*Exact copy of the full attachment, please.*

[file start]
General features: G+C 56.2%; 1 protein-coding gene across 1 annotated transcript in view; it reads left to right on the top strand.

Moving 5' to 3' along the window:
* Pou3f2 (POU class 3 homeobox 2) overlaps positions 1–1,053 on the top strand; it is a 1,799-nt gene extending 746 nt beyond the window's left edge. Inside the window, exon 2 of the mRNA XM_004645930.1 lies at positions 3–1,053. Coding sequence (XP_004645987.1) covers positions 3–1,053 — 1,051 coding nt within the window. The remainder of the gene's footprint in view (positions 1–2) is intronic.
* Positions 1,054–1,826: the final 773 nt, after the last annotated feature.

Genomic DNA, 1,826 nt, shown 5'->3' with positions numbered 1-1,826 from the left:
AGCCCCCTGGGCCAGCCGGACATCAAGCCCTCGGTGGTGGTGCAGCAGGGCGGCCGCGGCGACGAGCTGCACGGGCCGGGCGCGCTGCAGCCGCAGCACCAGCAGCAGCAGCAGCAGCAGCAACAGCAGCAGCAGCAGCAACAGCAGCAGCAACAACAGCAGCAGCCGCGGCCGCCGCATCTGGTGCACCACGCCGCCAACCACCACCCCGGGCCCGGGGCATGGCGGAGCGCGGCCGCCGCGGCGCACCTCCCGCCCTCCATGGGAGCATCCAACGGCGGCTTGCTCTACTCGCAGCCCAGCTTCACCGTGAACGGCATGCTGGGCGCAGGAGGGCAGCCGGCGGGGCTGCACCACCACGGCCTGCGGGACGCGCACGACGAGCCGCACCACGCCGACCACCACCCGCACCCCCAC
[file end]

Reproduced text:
General features: G+C 56.2%; 1 protein-coding gene across 1 annotated transcript in view; it reads left to right on the top strand.

Moving 5' to 3' along the window:
* Pou3f2 (POU class 3 homeobox 2) overlaps positions 1–1,053 on the top strand; it is a 1,799-nt gene extending 746 nt beyond the window's left edge. Inside the window, exon 2 of the mRNA XM_004645930.1 lies at positions 3–1,053. Coding sequence (XP_004645987.1) covers positions 3–1,053 — 1,051 coding nt within the window. The remainder of the gene's footprint in view (positions 1–2) is intronic.
* Positions 1,054–1,826: the final 773 nt, after the last annotated feature.

Genomic DNA, 1,826 nt, shown 5'->3' with positions numbered 1-1,826 from the left:
AGCCCCCTGGGCCAGCCGGACATCAAGCCCTCGGTGGTGGTGCAGCAGGGCGGCCGCGGCGACGAGCTGCACGGGCCGGGCGCGCTGCAGCCGCAGCACCAGCAGCAGCAGCAGCAGCAGCAACAGCAGCAGCAGCAGCAACAGCAGCAGCAACAACAGCAGCAGCCGCGGCCGCCGCATCTGGTGCACCACGCCGCCAACCACCACCCCGGGCCCGGGGCATGGCGGAGCGCGGCCGCCGCGGCGCACCTCCCGCCCTCCATGGGAGCATCCAACGGCGGCTTGCTCTACTCGCAGCCCAGCTTCACCGTGAACGGCATGCTGGGCGCAGGAGGGCAGCCGGCGGGGCTGCACCACCACGGCCTGCGGGACGCGCACGACGAGCCGCACCACGCCGACCACCACCCGCACCCCCAC